Post Number: 7
|Posted on Saturday, October 24, 2015 - 06:12 pm: ||
I'm putting an old T&M small marine engine back together, and have a little slop in the rod I'd like to fix.
The rod is brass, and has a hinged cap with only one bolt to tighten it to the crank.
Babbitt is poured on the upper side, but the hinged cap has evidently been run on bare brass.
Is that configuration common in the old T&M's, or is the Babbitt just an old fix to tighten the rod up from years ago?
Post Number: 825
|Posted on Saturday, October 24, 2015 - 06:47 pm: ||
Since the pressure in a 2 cycle engine is always downward, the babbitt is only needed in the upper part of the con rod.
A little ( and patient) work with a file on the cap will make it OK. I assume that you'll be running at shows only - not in a boat, under load.
Post Number: 8
|Posted on Saturday, October 24, 2015 - 10:53 pm: ||
Miro, thanks for the information.
That had never occurred to me, but you're exactly right.
After reading what you wrote, I went to the garage and used a small hone to round out the cap a little, and am within a few thousandths of the size I need to eliminate any slop in the rod. (I Think) The brass hinged cap was out of round, but now measures a whole lot better.
It was also shimmed pretty far out to compensate, but now I think that I'll only need one thick shim, or 2-3 thin ones.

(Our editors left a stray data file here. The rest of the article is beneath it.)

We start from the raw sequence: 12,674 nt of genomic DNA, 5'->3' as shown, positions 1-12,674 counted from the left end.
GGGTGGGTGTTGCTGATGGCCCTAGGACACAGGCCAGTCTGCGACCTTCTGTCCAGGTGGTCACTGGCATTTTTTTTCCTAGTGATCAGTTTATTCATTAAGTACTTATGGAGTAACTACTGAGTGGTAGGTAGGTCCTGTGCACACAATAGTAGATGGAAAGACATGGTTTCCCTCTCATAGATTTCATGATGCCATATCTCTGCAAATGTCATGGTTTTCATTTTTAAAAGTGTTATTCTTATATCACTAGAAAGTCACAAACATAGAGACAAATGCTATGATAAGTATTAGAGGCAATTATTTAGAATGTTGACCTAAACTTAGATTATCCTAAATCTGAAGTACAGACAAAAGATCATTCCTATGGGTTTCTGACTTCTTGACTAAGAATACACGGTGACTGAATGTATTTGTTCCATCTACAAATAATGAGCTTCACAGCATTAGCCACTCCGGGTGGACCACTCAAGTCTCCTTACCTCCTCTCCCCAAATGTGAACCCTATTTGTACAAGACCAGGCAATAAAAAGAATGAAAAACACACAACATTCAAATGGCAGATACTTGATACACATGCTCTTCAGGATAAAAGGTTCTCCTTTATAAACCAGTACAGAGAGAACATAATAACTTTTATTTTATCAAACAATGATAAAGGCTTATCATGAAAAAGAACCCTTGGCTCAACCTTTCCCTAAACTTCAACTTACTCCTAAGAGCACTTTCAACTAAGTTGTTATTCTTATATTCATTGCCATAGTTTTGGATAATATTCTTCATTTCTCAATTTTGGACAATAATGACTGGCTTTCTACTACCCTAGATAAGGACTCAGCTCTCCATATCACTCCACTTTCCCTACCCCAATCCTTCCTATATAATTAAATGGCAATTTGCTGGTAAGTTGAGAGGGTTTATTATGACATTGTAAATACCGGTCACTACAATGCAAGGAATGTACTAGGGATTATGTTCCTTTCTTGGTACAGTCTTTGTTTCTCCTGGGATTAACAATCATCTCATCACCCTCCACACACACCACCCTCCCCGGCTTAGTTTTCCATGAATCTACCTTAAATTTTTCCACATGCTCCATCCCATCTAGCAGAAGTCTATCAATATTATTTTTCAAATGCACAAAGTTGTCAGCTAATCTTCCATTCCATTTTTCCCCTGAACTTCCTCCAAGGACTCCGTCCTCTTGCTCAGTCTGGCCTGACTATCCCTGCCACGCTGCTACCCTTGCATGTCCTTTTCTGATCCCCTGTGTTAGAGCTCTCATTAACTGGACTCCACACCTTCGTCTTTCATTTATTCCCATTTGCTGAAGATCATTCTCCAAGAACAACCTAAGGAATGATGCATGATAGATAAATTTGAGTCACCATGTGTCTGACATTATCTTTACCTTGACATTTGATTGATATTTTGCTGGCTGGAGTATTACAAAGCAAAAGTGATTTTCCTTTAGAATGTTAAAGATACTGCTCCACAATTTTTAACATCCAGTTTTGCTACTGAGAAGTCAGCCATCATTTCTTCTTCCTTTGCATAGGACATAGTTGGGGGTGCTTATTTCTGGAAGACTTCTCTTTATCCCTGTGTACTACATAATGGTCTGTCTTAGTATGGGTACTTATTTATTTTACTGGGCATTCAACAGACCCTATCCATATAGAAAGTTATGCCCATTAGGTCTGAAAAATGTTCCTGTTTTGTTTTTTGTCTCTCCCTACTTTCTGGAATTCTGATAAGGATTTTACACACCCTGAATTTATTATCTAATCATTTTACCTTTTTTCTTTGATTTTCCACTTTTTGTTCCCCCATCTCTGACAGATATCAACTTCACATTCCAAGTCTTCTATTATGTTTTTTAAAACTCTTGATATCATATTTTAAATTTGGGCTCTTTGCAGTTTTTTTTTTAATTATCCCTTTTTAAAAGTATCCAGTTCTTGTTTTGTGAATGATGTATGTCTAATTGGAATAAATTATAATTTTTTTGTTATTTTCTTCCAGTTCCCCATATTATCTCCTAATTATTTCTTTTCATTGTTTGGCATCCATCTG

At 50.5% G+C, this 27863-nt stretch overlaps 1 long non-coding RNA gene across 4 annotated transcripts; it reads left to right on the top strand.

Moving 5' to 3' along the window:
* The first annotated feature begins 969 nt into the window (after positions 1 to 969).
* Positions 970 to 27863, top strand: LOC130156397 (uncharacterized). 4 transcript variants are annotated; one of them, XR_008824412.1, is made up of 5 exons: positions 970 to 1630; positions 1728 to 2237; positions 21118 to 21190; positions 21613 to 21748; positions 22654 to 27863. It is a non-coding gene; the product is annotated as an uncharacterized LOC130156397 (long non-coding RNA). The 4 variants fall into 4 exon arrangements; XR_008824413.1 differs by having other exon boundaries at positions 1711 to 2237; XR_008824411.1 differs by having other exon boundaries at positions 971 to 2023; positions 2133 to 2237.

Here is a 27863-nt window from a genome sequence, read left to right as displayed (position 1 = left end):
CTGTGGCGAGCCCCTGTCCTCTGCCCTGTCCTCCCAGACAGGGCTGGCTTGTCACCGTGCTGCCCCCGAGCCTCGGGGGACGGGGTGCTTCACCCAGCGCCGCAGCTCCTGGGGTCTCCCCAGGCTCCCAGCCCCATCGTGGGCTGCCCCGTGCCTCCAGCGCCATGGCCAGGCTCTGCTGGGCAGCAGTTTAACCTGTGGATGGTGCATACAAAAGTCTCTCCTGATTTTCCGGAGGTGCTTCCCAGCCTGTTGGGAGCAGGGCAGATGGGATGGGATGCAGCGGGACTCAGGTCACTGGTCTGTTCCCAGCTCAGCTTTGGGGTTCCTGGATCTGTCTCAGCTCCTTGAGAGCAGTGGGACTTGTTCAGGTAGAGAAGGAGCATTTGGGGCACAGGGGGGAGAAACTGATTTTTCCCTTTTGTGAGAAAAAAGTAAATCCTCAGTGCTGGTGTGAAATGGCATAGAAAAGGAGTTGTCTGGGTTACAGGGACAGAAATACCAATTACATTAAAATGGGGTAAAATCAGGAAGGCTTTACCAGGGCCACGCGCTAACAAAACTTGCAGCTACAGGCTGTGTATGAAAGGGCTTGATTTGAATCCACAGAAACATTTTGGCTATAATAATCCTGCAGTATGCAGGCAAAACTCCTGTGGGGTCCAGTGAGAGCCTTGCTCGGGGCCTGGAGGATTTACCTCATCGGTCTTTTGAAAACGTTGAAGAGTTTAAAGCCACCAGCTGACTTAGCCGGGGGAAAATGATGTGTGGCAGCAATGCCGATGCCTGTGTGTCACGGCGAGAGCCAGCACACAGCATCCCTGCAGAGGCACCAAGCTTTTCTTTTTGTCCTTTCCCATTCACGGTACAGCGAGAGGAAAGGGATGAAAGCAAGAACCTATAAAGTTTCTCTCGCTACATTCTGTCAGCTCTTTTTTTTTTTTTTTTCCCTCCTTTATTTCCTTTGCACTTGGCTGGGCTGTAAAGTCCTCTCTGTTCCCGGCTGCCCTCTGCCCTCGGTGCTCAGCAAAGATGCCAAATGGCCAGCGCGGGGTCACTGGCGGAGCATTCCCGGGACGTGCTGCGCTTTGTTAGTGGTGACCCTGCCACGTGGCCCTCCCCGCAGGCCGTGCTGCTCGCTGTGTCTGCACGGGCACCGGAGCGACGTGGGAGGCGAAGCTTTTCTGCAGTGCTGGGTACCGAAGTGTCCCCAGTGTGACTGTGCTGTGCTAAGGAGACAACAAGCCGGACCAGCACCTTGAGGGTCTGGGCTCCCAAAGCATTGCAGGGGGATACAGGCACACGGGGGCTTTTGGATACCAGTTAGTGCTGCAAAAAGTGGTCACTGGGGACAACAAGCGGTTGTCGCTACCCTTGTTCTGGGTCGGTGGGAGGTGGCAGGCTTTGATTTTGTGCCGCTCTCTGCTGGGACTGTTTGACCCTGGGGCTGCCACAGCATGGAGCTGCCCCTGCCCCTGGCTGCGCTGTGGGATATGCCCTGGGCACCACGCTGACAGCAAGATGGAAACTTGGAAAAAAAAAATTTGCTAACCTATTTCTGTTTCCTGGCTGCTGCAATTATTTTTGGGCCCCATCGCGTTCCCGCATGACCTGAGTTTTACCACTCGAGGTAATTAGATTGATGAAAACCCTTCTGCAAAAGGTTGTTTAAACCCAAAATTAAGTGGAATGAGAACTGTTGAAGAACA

The way the hinge on the cap works I don't think I could get away with no shimming at all without some major machining-and I'm definitely no machinist. The hinged end sort of slides over the rod end on a taper when it's closed, so to keep the crank hole round I'll still need to shim a little.
I'll find out in the next few days if I have any problems with it -hope not!
The crank mics at 1.110-1.108", and my rod end bolted almost completely closed is at about 1.085-1.089" diameter.
I figure a real machinist might laugh at those numbers and keep on going, but for a shade tree like me it's pretty good and think I'll quit. (unless I hear a pretty good knock on startup).
Thanks again for the help,
Post Number: 552
|Posted on Sunday, October 25, 2015 - 10:41 am: ||
I have never had a T&M apart but I know some of the Caille marine engines had babbit in the upper part of the con rod and the lower was bronze. See photo's below. Designed this away because the babbit would wear easier then the bronze. When you got slop in the con rod you would simply take out a shim and continue on. Once the babbit would wear down even with the bronze then it was time to re-pour the babbit bearing and add the shims back and resize the bearing.